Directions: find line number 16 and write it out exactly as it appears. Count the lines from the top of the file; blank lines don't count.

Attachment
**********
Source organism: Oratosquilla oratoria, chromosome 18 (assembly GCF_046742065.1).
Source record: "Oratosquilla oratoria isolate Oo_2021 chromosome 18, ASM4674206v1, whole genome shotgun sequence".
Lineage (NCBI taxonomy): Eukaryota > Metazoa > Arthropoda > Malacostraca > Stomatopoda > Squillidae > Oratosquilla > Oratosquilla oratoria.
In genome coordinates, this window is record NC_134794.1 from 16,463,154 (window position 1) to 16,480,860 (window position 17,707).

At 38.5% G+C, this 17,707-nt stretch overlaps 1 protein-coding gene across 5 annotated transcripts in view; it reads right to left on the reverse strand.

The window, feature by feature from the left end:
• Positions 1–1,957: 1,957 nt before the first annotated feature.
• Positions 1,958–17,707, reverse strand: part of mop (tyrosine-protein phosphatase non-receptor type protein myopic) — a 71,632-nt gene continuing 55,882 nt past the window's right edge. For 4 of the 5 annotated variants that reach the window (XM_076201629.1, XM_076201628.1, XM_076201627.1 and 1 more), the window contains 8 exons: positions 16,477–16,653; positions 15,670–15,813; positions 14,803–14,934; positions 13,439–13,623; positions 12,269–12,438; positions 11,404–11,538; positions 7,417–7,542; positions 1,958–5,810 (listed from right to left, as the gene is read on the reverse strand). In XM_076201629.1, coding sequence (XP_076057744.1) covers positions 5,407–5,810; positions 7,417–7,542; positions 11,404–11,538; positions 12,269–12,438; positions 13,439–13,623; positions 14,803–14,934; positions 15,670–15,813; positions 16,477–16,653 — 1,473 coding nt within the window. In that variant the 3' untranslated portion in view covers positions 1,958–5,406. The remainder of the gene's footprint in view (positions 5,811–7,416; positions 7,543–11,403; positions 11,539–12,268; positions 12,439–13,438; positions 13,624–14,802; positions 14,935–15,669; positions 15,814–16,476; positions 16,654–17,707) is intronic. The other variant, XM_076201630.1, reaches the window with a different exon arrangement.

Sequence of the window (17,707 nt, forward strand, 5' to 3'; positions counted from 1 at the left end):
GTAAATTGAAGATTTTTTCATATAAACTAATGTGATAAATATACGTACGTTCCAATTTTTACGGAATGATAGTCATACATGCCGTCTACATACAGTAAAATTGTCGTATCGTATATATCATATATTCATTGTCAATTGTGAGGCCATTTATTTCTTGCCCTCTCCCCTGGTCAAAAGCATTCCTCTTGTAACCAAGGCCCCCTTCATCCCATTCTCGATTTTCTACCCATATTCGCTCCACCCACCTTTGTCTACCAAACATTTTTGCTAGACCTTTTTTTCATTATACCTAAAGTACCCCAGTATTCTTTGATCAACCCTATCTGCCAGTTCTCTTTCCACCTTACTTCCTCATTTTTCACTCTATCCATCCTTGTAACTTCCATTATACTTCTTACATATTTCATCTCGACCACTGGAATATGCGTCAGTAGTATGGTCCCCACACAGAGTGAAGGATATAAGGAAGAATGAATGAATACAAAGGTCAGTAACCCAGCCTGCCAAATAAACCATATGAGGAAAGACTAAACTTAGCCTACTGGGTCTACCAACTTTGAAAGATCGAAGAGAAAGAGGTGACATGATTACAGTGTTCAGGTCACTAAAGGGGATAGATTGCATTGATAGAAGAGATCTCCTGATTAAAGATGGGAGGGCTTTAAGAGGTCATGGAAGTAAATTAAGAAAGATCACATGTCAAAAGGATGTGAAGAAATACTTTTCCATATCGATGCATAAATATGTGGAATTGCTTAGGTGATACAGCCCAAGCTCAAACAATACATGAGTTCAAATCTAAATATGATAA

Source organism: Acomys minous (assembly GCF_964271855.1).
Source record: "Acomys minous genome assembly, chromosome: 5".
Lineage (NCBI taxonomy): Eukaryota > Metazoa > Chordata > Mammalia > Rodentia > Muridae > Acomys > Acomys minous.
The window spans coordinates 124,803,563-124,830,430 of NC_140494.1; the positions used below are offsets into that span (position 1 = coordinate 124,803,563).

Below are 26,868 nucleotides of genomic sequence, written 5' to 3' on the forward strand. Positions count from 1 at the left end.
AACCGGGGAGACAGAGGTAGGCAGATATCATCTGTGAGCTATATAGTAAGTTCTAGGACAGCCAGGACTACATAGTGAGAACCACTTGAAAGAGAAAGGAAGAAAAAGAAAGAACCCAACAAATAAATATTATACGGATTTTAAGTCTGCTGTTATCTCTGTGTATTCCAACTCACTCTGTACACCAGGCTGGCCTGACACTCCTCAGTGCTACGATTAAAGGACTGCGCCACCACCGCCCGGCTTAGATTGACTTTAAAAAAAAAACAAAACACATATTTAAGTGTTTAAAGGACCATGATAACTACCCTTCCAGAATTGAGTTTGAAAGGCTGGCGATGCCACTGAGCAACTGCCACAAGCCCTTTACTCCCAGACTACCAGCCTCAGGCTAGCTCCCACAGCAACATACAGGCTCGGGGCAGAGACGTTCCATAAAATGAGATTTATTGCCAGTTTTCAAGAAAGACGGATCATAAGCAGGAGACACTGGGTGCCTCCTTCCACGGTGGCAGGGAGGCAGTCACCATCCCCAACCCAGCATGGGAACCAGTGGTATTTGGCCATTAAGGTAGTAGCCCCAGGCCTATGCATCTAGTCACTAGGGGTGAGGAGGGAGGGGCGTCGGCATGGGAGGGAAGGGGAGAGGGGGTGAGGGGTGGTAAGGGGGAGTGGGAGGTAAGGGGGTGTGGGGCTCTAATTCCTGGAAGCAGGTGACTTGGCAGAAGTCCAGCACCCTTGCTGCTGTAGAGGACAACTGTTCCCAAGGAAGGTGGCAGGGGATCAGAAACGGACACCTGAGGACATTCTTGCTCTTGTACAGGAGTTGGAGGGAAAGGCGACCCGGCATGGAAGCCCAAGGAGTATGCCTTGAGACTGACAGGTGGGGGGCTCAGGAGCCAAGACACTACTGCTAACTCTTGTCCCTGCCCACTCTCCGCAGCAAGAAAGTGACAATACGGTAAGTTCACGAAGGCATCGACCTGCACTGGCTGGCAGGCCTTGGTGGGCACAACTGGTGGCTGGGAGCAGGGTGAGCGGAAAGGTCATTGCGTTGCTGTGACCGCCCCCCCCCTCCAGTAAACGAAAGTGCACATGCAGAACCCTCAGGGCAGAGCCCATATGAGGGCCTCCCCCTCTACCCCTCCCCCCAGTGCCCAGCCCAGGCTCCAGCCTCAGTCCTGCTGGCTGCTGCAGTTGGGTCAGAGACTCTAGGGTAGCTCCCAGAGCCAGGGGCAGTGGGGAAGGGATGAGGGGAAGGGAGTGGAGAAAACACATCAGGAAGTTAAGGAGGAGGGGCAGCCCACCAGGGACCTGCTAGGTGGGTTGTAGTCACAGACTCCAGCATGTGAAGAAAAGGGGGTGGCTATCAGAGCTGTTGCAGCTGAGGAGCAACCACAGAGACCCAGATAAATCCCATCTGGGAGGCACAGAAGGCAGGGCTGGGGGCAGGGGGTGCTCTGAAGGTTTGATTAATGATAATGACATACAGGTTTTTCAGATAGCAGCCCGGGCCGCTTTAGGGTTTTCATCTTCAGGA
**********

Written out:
AACCGGGGAGACAGAGGTAGGCAGATATCATCTGTGAGCTATATAGTAAGTTCTAGGACAGCCAGGACTACATAGTGAGAACCACTTGAAAGAGAAAGGAAGAAAAAGAAAGAACCCAACAAATAAATATTATACGGATTTTAAGTCTGCTGTTATCTCTGTGTATTCCAACTCACTCTGTACACCAGGCTGGCCTGACACTCCTCAGTGCTACGATTAAAGGACTGCGCCACCACCGCCCGGCTTAGATTGACTTTAAAAAAAAAACAAAACACATATTTAAGTGTTTAAAGGACCATGATAACTACCCTTCCAGAATTGAGTTTGAAAGGCTGGCGATGCCACTGAGCAACTGCCACAAGCCCTTTACTCCCAGACTACCAGCCTCAGGCTAGCTCCCACAGCAACATACAGGCTCGGGGCAGAGACGTTCCATAAAATGAGATTTATTGCCAGTTTTCAAGAAAGACGGATCATAAGCAGGAGACACTGGGTGCCTCCTTCCACGGTGGCAGGGAGGCAGTCACCATCCCCAACCCAGCATGGGAACCAGTGGTATTTGGCCATTAAGGTAGTAGCCCCAGGCCTATGCATCTAGTCACTAGGGGTGAGGAGGGAGGGGCGTCGGCATGGGAGGGAAGGGGAGAGGGGGTGAGGGGTGGTAAGGGGGAGTGGGAGGTAAGGGGGTGTGGGGCTCTAATTCCTGGAAGCAGGTGACTTGGCAGAAGTCCAGCACCCTTGCTGCTGTAGAGGACAACTGTTCCCAAGGAAGGTGGCAGGGGATCAGAAACGGACACCTGAGGACATTCTTGCTCTTGTACAGGAGTTGGAGGGAAAGGCGACCCGGCATGGAAGCCCAAGGAGTATGCCTTGAGACTGACAGGTGGGGGGCTCAGGAGCCAAGACACTACTGCTAACTCTTGTCCCTGCCCACTCTCCGCAGCAAGAAAGTGACAATACGGTAAGTTCACGAAGGCATCGACCTGCACTGGCTGGCAGGCCTTGGTGGGCACAACTGGTGGCTGGGAGCAGGGTGAGCGGAAAGGTCATTGCGTTGCTGTGACCGCCCCCCCCCTCCAGTAAACGAAAGTGCACATGCAGAACCCTCAGGGCAGAGCCCATATGAGGGCCTCCCCCTCTACCCCTCCCCCCAGTGCCCAGCCCAGGCTCCAGCCTCAGTCCTGCTGGCTGCTGCAGTTGGGTCAGAGACTCTAGGGTAGCTCCCAGAGCCAGGGGCAGTGGGGAAGGGATGAGGGGAAGGGAGTGGAGAAAACACATCAGGAAGTTAAGGAGGAGGGGCAGCCCACCAGGGACCTGCTAGGTGGGTTGTAGTCACAGACTCCAGCATGTGAAGAAAAGGGGGTGGCTATCAGAGCTGTTGCAGCTGAGGAGCAACCACAGAGACCCAGATAAATCCCATCTGGGAGGCACAGAAGGCAGGGCTGGGGGCAGGGGGTGCTCTGAAGGTTTGATTAATGATAATGACATACAGGTTTTTCAGATAGCAGCCCGGGCCGCTTTAGGGTTTTCATCTTCAGGA